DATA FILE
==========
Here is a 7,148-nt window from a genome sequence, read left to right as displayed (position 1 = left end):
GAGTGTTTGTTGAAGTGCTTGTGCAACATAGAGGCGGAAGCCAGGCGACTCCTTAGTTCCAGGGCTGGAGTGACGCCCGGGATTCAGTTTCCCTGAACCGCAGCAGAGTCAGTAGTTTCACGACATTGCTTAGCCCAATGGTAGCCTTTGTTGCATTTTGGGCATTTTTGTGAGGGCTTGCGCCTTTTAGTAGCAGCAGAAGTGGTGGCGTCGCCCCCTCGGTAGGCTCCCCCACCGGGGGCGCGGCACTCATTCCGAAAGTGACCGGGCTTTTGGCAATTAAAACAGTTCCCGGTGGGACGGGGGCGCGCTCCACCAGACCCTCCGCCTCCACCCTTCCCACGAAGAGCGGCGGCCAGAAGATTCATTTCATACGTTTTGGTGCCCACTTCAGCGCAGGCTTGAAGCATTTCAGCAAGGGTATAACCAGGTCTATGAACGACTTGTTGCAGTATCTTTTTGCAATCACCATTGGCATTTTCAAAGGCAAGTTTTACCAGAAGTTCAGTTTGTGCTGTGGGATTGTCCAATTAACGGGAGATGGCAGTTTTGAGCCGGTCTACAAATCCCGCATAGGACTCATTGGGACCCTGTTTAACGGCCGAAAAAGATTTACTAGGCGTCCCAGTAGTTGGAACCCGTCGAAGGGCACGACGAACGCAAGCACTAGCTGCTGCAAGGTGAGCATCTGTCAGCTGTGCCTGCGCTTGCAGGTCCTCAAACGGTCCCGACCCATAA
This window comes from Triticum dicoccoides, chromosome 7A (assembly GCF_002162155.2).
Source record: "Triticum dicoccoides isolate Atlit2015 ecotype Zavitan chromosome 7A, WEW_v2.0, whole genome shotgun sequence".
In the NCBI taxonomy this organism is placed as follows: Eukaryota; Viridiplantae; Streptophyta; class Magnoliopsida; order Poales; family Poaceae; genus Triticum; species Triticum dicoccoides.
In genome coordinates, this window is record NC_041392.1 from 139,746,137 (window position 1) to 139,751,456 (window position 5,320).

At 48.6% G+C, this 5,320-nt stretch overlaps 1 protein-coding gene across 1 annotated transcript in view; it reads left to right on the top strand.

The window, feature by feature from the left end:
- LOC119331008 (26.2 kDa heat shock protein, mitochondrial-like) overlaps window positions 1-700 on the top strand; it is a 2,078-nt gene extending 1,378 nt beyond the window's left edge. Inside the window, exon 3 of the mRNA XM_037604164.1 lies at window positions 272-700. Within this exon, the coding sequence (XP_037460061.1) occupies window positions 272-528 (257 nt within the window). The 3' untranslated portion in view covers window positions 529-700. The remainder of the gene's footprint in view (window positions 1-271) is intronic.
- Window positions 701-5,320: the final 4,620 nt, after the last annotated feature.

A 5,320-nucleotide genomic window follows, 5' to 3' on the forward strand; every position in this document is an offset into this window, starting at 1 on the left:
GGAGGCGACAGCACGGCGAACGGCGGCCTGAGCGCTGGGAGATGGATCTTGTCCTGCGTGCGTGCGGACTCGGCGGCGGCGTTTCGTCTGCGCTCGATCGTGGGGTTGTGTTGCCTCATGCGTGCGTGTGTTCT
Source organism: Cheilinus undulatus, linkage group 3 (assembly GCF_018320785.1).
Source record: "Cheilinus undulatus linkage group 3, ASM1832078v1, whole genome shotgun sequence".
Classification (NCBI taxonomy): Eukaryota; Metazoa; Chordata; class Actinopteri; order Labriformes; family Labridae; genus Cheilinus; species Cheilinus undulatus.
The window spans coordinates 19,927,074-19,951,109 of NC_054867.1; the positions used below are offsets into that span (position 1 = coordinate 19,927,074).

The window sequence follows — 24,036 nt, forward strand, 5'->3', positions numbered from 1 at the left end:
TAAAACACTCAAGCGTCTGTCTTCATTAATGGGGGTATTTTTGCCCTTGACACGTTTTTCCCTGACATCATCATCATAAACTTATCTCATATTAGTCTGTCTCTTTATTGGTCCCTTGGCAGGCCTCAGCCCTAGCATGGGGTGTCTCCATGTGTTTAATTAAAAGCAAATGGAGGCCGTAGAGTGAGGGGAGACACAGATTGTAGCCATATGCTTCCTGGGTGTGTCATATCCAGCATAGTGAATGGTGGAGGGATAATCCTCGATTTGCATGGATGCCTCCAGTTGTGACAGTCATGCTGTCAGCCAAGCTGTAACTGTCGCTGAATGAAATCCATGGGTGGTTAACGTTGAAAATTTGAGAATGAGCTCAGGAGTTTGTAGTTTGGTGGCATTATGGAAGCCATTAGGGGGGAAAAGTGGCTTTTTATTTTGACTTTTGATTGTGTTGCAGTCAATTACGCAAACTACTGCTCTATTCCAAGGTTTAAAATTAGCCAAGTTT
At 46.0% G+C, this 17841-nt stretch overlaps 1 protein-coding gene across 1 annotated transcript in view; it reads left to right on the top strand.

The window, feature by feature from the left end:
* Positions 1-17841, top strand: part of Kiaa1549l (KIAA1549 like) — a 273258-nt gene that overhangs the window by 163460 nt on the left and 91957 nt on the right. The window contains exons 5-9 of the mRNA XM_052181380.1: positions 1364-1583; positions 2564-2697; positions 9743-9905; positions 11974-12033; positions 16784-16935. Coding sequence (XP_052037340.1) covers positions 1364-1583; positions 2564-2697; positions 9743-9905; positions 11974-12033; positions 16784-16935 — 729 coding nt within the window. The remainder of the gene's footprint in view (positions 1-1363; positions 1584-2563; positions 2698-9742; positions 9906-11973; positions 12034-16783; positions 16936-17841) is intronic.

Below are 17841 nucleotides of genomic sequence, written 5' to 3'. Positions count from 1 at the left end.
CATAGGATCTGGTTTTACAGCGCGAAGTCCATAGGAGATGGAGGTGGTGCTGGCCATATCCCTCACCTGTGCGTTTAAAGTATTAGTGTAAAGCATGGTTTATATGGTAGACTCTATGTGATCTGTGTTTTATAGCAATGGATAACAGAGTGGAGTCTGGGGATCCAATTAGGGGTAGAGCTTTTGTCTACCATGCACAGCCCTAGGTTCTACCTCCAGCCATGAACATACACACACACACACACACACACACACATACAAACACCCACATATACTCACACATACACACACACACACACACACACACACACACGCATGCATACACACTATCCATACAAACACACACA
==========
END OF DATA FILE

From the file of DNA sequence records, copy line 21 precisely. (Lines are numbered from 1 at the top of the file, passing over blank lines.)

* Positions 1-17841, top strand: part of Kiaa1549l (KIAA1549 like) — a 273258-nt gene that overhangs the window by 163460 nt on the left and 91957 nt on the right. The window contains exons 5-9 of the mRNA XM_052181380.1: positions 1364-1583; positions 2564-2697; positions 9743-9905; positions 11974-12033; positions 16784-16935. Coding sequence (XP_052037340.1) covers positions 1364-1583; positions 2564-2697; positions 9743-9905; positions 11974-12033; positions 16784-16935 — 729 coding nt within the window. The remainder of the gene's footprint in view (positions 1-1363; positions 1584-2563; positions 2698-9742; positions 9906-11973; positions 12034-16783; positions 16936-17841) is intronic.